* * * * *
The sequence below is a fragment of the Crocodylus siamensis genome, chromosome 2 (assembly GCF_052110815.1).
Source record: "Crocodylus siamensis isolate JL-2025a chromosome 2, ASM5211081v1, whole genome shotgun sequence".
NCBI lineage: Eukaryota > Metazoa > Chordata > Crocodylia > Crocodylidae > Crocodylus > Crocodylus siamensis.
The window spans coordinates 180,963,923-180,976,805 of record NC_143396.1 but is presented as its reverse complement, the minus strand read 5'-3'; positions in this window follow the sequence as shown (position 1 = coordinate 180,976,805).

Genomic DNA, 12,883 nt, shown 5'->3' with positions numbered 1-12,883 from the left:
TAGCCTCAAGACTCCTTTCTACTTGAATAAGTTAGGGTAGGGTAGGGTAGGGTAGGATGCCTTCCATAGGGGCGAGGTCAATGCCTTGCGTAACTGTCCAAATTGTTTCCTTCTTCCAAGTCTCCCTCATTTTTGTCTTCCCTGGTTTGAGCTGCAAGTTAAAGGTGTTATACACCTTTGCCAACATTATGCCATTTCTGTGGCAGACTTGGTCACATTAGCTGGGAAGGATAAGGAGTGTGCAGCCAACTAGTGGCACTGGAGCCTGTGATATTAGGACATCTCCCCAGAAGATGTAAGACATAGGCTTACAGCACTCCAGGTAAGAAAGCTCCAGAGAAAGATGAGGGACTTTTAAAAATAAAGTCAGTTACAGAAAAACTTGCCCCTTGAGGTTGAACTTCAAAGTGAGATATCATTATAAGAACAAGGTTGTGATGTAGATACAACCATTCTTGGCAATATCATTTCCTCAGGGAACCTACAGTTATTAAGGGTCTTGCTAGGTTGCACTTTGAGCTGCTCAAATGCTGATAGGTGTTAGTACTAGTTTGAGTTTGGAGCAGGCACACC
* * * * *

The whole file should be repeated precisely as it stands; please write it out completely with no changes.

The sequence below is a fragment of the Crocodylus siamensis genome, chromosome 2 (assembly GCF_052110815.1).
Source record: "Crocodylus siamensis isolate JL-2025a chromosome 2, ASM5211081v1, whole genome shotgun sequence".
NCBI lineage: Eukaryota > Metazoa > Chordata > Crocodylia > Crocodylidae > Crocodylus > Crocodylus siamensis.
The window spans coordinates 180,963,923-180,976,805 of record NC_143396.1 but is presented as its reverse complement, the minus strand read 5'-3'; positions in this window follow the sequence as shown (position 1 = coordinate 180,976,805).

Genomic DNA, 12,883 nt, shown 5'->3' with positions numbered 1-12,883 from the left:
TAGCCTCAAGACTCCTTTCTACTTGAATAAGTTAGGGTAGGGTAGGGTAGGGTAGGATGCCTTCCATAGGGGCGAGGTCAATGCCTTGCGTAACTGTCCAAATTGTTTCCTTCTTCCAAGTCTCCCTCATTTTTGTCTTCCCTGGTTTGAGCTGCAAGTTAAAGGTGTTATACACCTTTGCCAACATTATGCCATTTCTGTGGCAGACTTGGTCACATTAGCTGGGAAGGATAAGGAGTGTGCAGCCAACTAGTGGCACTGGAGCCTGTGATATTAGGACATCTCCCCAGAAGATGTAAGACATAGGCTTACAGCACTCCAGGTAAGAAAGCTCCAGAGAAAGATGAGGGACTTTTAAAAATAAAGTCAGTTACAGAAAAACTTGCCCCTTGAGGTTGAACTTCAAAGTGAGATATCATTATAAGAACAAGGTTGTGATGTAGATACAACCATTCTTGGCAATATCATTTCCTCAGGGAACCTACAGTTATTAAGGGTCTTGCTAGGTTGCACTTTGAGCTGCTCAAATGCTGATAGGTGTTAGTACTAGTTTGAGTTTGGAGCAGGCACACC